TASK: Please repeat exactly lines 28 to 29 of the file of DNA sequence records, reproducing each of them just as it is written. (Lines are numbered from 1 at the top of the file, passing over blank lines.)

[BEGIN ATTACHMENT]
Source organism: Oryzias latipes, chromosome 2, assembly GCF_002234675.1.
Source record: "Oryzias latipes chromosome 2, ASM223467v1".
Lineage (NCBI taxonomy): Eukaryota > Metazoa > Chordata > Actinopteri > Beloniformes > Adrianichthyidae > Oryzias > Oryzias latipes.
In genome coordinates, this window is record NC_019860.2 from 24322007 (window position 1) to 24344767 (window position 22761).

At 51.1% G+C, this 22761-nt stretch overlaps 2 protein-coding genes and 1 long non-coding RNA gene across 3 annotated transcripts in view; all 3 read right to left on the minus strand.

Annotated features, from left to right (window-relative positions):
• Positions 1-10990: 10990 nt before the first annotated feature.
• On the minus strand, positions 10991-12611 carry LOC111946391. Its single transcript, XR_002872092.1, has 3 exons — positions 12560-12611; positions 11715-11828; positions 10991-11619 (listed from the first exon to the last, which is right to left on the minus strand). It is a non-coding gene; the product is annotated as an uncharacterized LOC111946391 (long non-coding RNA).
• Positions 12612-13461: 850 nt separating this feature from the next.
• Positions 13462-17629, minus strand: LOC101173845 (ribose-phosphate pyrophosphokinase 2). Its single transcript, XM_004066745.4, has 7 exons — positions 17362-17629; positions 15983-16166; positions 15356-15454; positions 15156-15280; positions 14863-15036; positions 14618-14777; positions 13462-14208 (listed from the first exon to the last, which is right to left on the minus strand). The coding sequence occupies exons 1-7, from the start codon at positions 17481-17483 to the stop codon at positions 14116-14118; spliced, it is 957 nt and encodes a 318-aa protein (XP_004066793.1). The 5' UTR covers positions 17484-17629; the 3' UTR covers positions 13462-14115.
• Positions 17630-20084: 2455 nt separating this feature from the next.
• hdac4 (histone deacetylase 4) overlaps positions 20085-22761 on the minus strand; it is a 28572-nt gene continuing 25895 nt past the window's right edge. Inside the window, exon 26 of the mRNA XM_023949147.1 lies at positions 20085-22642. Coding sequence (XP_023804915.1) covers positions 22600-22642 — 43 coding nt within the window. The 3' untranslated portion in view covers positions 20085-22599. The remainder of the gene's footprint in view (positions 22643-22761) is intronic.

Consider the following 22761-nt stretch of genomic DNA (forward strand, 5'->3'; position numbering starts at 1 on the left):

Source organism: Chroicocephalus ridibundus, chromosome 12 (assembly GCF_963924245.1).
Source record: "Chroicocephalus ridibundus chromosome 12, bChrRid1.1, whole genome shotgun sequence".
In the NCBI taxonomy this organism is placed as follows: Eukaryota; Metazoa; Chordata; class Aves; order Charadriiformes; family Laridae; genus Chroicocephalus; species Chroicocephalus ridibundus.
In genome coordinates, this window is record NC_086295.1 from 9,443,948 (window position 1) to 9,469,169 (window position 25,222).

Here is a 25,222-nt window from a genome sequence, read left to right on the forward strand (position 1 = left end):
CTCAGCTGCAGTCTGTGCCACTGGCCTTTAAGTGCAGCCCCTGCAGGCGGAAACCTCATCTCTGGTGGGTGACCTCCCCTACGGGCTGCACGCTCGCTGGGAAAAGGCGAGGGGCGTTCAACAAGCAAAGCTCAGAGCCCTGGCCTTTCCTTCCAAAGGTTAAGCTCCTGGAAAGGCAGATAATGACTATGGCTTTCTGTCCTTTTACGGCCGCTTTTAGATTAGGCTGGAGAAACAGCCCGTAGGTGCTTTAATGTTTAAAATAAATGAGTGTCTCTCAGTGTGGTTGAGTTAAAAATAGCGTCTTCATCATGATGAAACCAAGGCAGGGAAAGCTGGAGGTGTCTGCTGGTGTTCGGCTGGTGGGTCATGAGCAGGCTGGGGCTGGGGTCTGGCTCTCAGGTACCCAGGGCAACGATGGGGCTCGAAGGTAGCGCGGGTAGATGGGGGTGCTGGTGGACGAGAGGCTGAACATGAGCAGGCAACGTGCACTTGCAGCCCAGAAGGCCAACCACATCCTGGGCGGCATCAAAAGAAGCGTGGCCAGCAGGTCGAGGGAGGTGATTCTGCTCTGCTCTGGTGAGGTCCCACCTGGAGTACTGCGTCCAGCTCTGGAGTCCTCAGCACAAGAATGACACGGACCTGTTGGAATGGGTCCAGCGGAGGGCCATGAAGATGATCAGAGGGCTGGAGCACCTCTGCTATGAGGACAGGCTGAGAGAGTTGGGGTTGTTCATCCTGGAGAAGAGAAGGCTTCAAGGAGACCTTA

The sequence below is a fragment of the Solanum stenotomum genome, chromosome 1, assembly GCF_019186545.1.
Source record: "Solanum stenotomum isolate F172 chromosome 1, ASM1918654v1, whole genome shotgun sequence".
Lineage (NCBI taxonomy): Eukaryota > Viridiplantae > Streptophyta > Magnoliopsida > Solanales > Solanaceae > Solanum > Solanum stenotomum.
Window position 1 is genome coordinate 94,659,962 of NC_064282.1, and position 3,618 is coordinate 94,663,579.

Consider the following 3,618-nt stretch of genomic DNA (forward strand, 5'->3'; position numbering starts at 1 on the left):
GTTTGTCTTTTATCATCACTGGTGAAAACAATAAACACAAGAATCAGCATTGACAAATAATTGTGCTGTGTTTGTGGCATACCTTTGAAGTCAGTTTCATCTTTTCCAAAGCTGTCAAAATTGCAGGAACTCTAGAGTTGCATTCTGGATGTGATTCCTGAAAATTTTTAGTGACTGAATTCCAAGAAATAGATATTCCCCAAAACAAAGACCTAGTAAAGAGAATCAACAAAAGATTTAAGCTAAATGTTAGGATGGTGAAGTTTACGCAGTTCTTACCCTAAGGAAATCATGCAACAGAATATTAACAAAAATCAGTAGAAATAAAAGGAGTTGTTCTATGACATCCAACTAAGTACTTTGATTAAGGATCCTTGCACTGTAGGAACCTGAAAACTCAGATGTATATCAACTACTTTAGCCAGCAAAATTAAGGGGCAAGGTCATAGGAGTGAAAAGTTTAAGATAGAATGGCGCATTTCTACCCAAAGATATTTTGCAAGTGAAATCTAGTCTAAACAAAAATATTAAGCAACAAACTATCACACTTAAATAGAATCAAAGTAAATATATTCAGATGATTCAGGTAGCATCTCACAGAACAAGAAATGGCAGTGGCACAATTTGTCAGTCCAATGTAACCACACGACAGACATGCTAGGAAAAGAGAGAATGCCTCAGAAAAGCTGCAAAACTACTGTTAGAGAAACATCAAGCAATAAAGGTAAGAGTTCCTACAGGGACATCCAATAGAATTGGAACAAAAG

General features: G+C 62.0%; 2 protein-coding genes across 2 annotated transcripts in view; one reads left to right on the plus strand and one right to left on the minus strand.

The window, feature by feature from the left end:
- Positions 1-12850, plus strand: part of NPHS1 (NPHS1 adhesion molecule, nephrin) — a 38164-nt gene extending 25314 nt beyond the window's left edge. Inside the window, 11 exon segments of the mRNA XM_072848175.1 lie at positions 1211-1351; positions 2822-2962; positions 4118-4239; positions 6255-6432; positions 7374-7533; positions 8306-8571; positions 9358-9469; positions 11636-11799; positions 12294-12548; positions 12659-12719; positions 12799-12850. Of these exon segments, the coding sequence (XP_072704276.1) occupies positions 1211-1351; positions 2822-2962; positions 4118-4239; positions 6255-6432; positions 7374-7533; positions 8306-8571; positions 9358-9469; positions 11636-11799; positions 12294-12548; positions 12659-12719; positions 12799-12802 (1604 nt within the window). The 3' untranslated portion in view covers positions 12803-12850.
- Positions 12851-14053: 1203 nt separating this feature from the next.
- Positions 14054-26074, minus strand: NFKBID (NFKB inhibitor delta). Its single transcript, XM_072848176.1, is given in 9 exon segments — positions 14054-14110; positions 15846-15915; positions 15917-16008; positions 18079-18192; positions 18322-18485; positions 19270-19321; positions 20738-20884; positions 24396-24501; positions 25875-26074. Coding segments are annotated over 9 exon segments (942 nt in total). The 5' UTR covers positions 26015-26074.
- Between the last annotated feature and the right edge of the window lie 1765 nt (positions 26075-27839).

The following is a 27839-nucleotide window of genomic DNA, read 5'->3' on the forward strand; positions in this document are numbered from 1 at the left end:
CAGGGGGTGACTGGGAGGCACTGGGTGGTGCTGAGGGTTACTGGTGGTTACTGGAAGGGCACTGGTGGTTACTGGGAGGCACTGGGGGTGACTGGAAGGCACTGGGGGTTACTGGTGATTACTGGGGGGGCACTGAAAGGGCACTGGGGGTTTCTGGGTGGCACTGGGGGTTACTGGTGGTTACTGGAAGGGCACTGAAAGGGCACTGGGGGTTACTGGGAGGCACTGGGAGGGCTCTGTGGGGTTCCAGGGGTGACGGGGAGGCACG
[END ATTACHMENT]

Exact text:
- Positions 1-12850, plus strand: part of NPHS1 (NPHS1 adhesion molecule, nephrin) — a 38164-nt gene extending 25314 nt beyond the window's left edge. Inside the window, 11 exon segments of the mRNA XM_072848175.1 lie at positions 1211-1351; positions 2822-2962; positions 4118-4239; positions 6255-6432; positions 7374-7533; positions 8306-8571; positions 9358-9469; positions 11636-11799; positions 12294-12548; positions 12659-12719; positions 12799-12850. Of these exon segments, the coding sequence (XP_072704276.1) occupies positions 1211-1351; positions 2822-2962; positions 4118-4239; positions 6255-6432; positions 7374-7533; positions 8306-8571; positions 9358-9469; positions 11636-11799; positions 12294-12548; positions 12659-12719; positions 12799-12802 (1604 nt within the window). The 3' untranslated portion in view covers positions 12803-12850.
- Positions 12851-14053: 1203 nt separating this feature from the next.